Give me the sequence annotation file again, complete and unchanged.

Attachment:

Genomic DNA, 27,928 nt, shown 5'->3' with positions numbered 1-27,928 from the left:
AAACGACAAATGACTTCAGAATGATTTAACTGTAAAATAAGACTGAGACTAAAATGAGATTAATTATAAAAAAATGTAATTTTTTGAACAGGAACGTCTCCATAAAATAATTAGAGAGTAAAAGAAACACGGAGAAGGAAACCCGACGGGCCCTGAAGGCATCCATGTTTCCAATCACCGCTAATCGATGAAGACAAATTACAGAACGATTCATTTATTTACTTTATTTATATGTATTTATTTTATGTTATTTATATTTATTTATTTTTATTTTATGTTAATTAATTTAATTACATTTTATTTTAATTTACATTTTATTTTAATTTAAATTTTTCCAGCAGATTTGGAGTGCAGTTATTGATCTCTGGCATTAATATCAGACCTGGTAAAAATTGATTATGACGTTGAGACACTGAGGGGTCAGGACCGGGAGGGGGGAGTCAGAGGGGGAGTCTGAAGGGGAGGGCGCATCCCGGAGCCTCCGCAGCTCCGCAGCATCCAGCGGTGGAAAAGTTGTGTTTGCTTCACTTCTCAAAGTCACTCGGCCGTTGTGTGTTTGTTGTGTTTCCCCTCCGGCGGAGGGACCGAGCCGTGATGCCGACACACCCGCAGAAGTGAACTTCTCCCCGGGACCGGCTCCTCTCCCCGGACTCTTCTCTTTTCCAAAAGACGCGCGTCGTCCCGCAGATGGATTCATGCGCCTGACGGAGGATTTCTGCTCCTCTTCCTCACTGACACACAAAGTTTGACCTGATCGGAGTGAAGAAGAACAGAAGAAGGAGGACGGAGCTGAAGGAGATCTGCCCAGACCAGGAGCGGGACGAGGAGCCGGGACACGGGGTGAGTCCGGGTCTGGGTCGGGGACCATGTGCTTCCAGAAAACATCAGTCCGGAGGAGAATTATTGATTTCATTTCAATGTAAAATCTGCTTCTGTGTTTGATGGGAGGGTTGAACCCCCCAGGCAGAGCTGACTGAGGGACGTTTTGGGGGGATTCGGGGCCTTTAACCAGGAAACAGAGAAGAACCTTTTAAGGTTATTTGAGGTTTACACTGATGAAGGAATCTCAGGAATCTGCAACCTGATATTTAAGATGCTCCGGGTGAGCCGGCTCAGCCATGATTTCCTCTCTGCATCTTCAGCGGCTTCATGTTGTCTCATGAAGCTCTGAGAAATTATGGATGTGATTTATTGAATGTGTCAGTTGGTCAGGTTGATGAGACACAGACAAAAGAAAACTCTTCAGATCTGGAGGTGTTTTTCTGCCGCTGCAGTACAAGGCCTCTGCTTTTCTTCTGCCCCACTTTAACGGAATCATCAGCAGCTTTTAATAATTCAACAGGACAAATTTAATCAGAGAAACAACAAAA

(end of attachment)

Genomic DNA, 27,928 nt, shown 5'->3' with positions numbered 1-27,928 from the left:
AAACGACAAATGACTTCAGAATGATTTAACTGTAAAATAAGACTGAGACTAAAATGAGATTAATTATAAAAAAATGTAATTTTTTGAACAGGAACGTCTCCATAAAATAATTAGAGAGTAAAAGAAACACGGAGAAGGAAACCCGACGGGCCCTGAAGGCATCCATGTTTCCAATCACCGCTAATCGATGAAGACAAATTACAGAACGATTCATTTATTTACTTTATTTATATGTATTTATTTTATGTTATTTATATTTATTTATTTTTATTTTATGTTAATTAATTTAATTACATTTTATTTTAATTTACATTTTATTTTAATTTAAATTTTTCCAGCAGATTTGGAGTGCAGTTATTGATCTCTGGCATTAATATCAGACCTGGTAAAAATTGATTATGACGTTGAGACACTGAGGGGTCAGGACCGGGAGGGGGGAGTCAGAGGGGGAGTCTGAAGGGGAGGGCGCATCCCGGAGCCTCCGCAGCTCCGCAGCATCCAGCGGTGGAAAAGTTGTGTTTGCTTCACTTCTCAAAGTCACTCGGCCGTTGTGTGTTTGTTGTGTTTCCCCTCCGGCGGAGGGACCGAGCCGTGATGCCGACACACCCGCAGAAGTGAACTTCTCCCCGGGACCGGCTCCTCTCCCCGGACTCTTCTCTTTTCCAAAAGACGCGCGTCGTCCCGCAGATGGATTCATGCGCCTGACGGAGGATTTCTGCTCCTCTTCCTCACTGACACACAAAGTTTGACCTGATCGGAGTGAAGAAGAACAGAAGAAGGAGGACGGAGCTGAAGGAGATCTGCCCAGACCAGGAGCGGGACGAGGAGCCGGGACACGGGGTGAGTCCGGGTCTGGGTCGGGGACCATGTGCTTCCAGAAAACATCAGTCCGGAGGAGAATTATTGATTTCATTTCAATGTAAAATCTGCTTCTGTGTTTGATGGGAGGGTTGAACCCCCCAGGCAGAGCTGACTGAGGGACGTTTTGGGGGGATTCGGGGCCTTTAACCAGGAAACAGAGAAGAACCTTTTAAGGTTATTTGAGGTTTACACTGATGAAGGAATCTCAGGAATCTGCAACCTGATATTTAAGATGCTCCGGGTGAGCCGGCTCAGCCATGATTTCCTCTCTGCATCTTCAGCGGCTTCATGTTGTCTCATGAAGCTCTGAGAAATTATGGATGTGATTTATTGAATGTGTCAGTTGGTCAGGTTGATGAGACACAGACAAAAGAAAACTCTTCAGATCTGGAGGTGTTTTTCTGCCGCTGCAGTACAAGGCCTCTGCTTTTCTTCTGCCCCACTTTAACGGAATCATCAGCAGCTTTTAATAATTCAACAGGACAAATTTAATCAGAGAAACAACAAAA